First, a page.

camera gear fans, any thoughts for me?

Discussion in 'Off Topic [BG]' started by pcake, Jan 29, 2017.

  1. pcake

    pcake Supporting Member

    Sep 20, 2011
    Los Angeleez
    due to wrist damage, for a couple years i've been shooting with a sony a6000 because it's lighter than even canon's tiny DSLR, the SL1. the lenses are nice and lighter than canon's, too, and i can carry it all day with no problems. the image quality is excellent.

    but i have some scarring on my corneas which makes certain kinds of light painful and cause swelling, and unfortunately the biggest problems come from monitors, phone screens and electronic viewfinders, so my beloved a6000 and lenses are up for sale and it seems i have a potential buyer.

    the two top contenders for my next camera are the canon T6s and the pentax K-70 with the K-S2 a runner up.

    the pentax K-70 is a virtual laundry list of features i find useful when i shoot and the lenses, after years with sony and panasonic, are almost stupid cheap while still being good stuff. and the camera has in body stabilization, which is a big plus with my shaky hands. but there's my problem right wrist, which hurts when carrying a camera that heavy (it's not that heavy - my wrist is that weak) after a while. i'm rehabbing the wrist and hand - no telling how long that will take, but i won't be able to do half day beach shoots with it for a while, and there's a small chance i won't be able to, period. also pentax's current warranty company isn't very responsive if something goes wrong. they're legendary for being slow, non-communicative and sending back cameras unfixed.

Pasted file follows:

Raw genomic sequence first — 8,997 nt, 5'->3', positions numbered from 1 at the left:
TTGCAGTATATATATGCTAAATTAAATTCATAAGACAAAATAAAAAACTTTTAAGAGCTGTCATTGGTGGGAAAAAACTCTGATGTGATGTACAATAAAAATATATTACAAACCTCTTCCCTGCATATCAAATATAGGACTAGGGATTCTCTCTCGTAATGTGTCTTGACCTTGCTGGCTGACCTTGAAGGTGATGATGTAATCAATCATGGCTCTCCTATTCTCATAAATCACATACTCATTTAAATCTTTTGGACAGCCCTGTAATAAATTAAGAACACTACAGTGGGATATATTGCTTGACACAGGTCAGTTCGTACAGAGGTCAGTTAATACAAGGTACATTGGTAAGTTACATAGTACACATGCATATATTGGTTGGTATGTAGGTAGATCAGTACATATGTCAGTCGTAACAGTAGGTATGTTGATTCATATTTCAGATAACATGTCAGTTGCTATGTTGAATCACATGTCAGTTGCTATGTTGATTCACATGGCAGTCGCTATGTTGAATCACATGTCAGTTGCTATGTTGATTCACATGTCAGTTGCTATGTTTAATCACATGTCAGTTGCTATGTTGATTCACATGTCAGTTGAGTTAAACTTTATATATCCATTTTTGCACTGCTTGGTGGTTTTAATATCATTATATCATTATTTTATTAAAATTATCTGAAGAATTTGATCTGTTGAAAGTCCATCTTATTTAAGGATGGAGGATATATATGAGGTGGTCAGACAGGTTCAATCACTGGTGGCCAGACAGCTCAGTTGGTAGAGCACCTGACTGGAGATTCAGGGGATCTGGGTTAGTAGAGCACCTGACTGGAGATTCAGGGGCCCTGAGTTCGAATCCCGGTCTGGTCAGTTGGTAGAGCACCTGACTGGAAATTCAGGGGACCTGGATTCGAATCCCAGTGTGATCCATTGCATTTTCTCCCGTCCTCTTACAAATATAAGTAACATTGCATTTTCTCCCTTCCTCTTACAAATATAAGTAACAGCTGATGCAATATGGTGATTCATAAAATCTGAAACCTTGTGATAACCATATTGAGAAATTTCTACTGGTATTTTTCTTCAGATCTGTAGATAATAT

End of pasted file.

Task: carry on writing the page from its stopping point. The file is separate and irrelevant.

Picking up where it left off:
the canon T6s is enough lighter to notice, and the grip is really comfortable for me. it has a touchscreen, and i do sometimes use them but not lots. it costs more than the pentax, the lenses all cost more - enough so that it might take me six months or more to finish buying the three to four lenses i'd want since we have a mortgage and less available funds than we used to. it has a smaller viewfinder - pentax's magification is 1x and the canon is .82x - and it lacks pentax's micro focus adjust, pixel mapping and superb low light performance, but i can carry it for a couple hours right now.

    so what would you do - take a shot at the camera that will only be useful for a few minutes at a time or on a tripod but has every feature you ever wanted in a camera or go for one that is a pretty good camera and is ultra comfortable but lacks the big viewfinder, in body stabilization and a few neat and helphul features?
  2. I use a Canon G-16. It's known as a 'bridge' camera.

    I think it will take a couple of other lenses that are available.

    Optical zoom is very good on this.

    This is the best little camera I ever used. I've had lots of cameras and sold all kinds of pics commercially.


    It's ability to shoot in low light and still have a fantastic picture.